It’s also worth noting that Korra’s life of relative privilege contrasts sharply with the harsher lives of Mako and Bolin. In a revealing conversation in “The Revelation,” Korra mentions that she never had a need for money, as she was always taken care of by others. As a result, she was never exposed to the more brutal realities of life that the brothers experienced after losing their parents as kids. In fact, Korra seems to have very little exposure to the world outside the Southern Water Tribe, making her a tad bit naïve, to say the least***.
The contrast in Korra’s lifestyle—in which nearly everything was given to her—and the brother’s—in which they had to work for everything—established yet another possible direction for Korra’s development. For the first time in her life, she had to really work for and earn the things she wanted. Airbending wasn’t just going to come easily, she had to rework her entire way to thinking. And gradually, she kind of did. Even if Amon was the ultimate reason for her unlocked Airbending, she probably couldn’t have knocked him out of that window without at least some lessons in Airbending etiquette.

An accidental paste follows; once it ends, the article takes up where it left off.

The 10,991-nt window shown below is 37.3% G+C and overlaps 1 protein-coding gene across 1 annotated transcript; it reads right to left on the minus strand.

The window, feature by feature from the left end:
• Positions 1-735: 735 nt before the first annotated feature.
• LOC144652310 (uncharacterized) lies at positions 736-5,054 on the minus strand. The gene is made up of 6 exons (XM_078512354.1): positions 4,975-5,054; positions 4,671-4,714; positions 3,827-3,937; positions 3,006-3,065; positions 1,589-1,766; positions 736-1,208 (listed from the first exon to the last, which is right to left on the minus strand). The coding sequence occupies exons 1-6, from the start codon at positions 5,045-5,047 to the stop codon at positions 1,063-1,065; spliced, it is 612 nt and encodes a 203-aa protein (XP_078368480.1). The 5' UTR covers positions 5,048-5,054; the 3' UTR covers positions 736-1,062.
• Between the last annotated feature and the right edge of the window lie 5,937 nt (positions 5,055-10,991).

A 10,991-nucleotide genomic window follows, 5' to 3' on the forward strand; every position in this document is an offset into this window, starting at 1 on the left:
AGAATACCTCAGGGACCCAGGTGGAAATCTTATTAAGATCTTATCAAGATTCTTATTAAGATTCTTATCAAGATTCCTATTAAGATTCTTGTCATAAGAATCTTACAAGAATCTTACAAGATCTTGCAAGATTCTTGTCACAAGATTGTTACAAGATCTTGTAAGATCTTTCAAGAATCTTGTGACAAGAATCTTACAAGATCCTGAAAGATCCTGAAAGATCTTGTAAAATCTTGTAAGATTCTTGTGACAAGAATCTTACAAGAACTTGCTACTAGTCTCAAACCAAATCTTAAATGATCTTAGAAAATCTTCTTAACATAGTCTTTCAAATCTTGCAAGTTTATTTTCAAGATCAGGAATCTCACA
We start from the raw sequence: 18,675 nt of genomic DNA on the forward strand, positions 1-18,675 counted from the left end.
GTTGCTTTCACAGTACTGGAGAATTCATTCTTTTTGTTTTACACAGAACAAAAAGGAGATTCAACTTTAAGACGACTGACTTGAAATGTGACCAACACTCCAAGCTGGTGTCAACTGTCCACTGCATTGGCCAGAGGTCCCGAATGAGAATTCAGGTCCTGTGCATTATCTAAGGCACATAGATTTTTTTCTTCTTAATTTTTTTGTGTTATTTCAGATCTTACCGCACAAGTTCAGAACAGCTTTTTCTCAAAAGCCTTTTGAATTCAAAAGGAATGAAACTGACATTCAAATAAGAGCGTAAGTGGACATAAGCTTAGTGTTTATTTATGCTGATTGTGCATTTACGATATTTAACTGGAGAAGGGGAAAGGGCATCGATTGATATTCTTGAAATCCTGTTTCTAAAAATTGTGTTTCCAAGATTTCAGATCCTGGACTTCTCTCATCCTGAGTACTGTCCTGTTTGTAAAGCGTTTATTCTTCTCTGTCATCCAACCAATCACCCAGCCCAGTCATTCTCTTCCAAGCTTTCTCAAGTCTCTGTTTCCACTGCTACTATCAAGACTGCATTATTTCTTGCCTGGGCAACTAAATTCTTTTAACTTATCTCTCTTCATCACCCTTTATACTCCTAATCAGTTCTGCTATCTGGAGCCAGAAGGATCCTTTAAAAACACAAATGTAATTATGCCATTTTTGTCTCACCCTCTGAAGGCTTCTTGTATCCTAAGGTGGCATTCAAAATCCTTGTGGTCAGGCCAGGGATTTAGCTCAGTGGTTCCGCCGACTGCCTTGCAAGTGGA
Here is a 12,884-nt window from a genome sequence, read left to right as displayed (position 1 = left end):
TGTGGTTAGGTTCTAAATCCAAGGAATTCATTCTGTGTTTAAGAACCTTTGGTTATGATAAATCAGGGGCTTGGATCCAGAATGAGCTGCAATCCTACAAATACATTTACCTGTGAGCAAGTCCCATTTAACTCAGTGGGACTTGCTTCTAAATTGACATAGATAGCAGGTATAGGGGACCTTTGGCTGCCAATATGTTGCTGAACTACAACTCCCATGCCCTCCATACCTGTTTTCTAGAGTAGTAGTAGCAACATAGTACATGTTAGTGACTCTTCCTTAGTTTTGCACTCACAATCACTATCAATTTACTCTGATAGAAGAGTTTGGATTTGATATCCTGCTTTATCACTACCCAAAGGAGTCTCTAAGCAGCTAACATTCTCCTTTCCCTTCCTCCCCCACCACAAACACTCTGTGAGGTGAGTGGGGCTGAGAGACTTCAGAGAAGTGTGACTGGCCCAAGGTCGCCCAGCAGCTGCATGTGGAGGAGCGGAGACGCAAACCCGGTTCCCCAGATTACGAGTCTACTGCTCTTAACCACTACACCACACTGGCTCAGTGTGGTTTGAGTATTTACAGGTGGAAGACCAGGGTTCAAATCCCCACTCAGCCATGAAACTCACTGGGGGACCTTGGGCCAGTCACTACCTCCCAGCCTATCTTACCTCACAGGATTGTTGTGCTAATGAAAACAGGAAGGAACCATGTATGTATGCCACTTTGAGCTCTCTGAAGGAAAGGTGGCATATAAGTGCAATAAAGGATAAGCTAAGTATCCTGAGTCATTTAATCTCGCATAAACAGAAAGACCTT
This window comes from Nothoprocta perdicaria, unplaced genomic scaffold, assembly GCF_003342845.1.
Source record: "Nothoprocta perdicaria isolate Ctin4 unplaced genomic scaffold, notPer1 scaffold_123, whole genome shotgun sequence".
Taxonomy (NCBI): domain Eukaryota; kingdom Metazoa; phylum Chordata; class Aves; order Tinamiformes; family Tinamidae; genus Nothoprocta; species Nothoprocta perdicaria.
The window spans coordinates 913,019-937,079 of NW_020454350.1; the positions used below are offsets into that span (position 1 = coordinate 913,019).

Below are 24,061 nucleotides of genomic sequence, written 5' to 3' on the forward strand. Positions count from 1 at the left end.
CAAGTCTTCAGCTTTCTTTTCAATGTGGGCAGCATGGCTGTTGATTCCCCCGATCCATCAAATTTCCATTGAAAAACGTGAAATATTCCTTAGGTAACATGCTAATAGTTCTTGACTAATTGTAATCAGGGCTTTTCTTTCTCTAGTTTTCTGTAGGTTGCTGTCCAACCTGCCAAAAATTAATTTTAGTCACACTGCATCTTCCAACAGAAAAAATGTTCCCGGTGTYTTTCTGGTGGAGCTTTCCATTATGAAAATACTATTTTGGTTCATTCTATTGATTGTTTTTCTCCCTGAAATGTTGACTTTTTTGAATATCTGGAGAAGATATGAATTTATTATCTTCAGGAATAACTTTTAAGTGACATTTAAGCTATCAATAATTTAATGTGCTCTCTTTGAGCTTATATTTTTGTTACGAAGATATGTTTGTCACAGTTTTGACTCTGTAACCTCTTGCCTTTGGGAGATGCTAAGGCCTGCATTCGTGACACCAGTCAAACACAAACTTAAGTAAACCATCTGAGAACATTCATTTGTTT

Finally, the prospect of her having to earn her other Bending powers back would have cemented the validity of that theme. Her ability to Airbend and the newly acquired spiritual guidance from Avatar Aang and the other past Avatars would certainly be of help. She could finally get in touch with those aspects of herself that received no attention because her initial aggressive personality would not allow it. She could rebuild herself from there.